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Bold Cold Hardies

What are cold hardy flowers?


Cold, hardy cut flowers can be some of the most rewarding and easiest to grow. When it is time to start planting your tender annuals, you will be getting your first blooms from your cold, hardy garden.


When to plant

For spring planting - if you are starting your flowers from seed and you want to plant them in early spring, start your seeds in mid to late February. In April, you can plant them in the ground in our zone 7 region. If you want to direct seed your plants, you can put them in the ground in early to late March.


Tip: If you are using seed trays, help your cold, hardy seeds germinate by placing them in the refrigerator for 3-5 weeks before putting them in your seed trays in February!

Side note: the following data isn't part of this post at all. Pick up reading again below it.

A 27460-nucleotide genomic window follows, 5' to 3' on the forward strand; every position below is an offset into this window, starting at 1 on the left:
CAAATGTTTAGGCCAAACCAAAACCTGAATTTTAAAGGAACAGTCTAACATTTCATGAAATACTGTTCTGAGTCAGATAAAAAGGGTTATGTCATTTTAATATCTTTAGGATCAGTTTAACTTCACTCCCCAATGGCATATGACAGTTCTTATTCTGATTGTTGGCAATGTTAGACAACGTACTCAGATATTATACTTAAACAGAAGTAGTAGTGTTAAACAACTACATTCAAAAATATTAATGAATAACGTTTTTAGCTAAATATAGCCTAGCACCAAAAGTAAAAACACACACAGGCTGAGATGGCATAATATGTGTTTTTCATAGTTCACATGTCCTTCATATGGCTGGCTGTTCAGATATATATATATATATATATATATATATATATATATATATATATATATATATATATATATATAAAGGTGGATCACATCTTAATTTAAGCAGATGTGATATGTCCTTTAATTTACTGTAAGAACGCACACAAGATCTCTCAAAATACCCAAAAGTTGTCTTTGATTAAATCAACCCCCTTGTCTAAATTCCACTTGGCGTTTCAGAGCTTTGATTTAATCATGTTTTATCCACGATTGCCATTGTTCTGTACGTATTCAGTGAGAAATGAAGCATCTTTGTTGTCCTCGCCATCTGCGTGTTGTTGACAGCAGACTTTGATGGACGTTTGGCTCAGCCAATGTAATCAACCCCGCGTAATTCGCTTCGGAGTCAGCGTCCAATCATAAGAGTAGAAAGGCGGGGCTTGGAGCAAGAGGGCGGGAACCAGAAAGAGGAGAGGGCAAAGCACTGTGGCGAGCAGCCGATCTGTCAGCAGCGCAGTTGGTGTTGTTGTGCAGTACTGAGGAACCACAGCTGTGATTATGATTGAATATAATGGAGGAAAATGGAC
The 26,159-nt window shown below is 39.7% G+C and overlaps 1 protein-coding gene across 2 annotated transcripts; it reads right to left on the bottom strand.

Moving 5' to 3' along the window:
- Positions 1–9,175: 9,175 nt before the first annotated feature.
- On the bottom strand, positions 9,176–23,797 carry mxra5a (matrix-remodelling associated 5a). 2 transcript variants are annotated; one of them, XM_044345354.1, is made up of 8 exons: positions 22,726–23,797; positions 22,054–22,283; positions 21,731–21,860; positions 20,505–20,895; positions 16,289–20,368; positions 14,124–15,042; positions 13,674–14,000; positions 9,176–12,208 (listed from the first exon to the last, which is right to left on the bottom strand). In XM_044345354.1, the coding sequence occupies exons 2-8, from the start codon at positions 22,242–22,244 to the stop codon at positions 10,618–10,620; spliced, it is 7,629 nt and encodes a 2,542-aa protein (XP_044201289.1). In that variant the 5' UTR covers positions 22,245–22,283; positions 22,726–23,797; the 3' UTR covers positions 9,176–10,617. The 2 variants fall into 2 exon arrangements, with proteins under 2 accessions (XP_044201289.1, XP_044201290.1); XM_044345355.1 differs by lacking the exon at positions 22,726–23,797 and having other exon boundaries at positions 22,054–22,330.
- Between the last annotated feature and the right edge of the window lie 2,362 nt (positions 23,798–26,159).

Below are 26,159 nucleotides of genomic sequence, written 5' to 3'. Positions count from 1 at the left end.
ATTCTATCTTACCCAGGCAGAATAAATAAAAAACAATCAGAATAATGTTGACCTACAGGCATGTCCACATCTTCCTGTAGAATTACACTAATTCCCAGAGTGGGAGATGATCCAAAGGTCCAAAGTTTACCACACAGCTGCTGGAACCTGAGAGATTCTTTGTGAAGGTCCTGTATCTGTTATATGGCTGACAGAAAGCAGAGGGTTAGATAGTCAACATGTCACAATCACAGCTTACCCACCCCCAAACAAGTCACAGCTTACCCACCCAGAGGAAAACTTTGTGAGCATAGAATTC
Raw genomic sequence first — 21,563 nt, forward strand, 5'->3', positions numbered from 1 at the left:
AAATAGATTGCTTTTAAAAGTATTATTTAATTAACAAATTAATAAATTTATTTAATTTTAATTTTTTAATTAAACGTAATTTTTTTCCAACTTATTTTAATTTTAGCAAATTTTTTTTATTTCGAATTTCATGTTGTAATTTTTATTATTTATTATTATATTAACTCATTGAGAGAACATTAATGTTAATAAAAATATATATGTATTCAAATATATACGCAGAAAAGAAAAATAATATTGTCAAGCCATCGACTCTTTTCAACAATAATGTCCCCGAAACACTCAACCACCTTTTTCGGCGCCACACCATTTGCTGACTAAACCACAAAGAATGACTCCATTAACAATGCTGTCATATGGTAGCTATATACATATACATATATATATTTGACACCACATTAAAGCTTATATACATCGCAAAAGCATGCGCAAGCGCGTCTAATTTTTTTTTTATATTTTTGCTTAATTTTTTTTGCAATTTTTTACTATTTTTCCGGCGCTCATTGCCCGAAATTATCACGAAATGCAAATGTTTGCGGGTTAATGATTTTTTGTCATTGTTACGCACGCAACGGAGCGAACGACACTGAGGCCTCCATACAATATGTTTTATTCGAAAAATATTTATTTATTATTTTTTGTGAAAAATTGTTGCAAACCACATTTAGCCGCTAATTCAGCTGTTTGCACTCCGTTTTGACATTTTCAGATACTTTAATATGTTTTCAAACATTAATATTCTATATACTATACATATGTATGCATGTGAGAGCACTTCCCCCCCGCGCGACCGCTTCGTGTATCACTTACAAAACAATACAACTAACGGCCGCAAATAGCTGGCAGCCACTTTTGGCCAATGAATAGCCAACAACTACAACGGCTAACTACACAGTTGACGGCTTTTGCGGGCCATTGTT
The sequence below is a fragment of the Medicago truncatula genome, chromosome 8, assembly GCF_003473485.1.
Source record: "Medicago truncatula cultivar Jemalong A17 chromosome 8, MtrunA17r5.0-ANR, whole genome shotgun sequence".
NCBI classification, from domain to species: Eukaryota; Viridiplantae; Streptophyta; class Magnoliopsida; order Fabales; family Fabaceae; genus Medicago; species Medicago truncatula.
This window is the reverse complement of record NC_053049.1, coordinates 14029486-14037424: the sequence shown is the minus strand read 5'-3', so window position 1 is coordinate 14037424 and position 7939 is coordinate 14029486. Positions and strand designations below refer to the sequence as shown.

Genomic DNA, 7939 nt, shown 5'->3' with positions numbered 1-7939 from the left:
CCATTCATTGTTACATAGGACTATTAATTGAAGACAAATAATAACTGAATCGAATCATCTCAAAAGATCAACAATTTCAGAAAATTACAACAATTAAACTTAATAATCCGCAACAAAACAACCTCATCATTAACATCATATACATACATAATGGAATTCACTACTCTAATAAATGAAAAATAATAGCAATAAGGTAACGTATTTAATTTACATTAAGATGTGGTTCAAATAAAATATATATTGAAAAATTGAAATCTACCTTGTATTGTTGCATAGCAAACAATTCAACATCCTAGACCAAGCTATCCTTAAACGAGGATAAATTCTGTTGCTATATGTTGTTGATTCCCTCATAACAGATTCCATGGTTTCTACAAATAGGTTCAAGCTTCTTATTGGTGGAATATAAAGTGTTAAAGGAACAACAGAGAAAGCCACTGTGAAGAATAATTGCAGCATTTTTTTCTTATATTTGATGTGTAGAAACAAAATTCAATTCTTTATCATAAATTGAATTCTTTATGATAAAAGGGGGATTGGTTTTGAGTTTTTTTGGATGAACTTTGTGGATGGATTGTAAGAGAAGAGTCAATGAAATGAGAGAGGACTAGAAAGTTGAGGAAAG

For fall planting – if you would like to fall plant your early spring flowers, start your seeds in trays in early July to plant out in mid to late August. This will give your seedlings time to get established before the first frost. Your plants will overwinter, and you will see their little heads poke up in early spring for the earliest of blossoms. If you want to direct seed your plants, you can put them in the ground in late September or early October.


Most cold hardy flowers and plants thrive on the cooler temperatures of early spring and can even take a light frost.


List of cold hardies for your cut flower garden:

  • Snapdragons (fave)

  • Ammi False Queen Anne Lace

  • Orlaya (fave)

  • Honeywort (fave)

  • Sweet Williams

  • Bouquet Dill

  • Pincushion

  • Salvia

  • Love in the Mist

  • Monarda Bee Balm

  • Corn Cockle

  • Yarrow

There are many varieties! Check out Lisa Mason Ziegler’s book “Cool Flowers” for an extensive flower list and great tips on growing a successful cool flower cutting garden.


I hope this inspires you to try and grow flowers outside your warm-season comfort zone. Please let us know how we can help with successful seed starting and growing your cut flower garden.


XO,

Jodie

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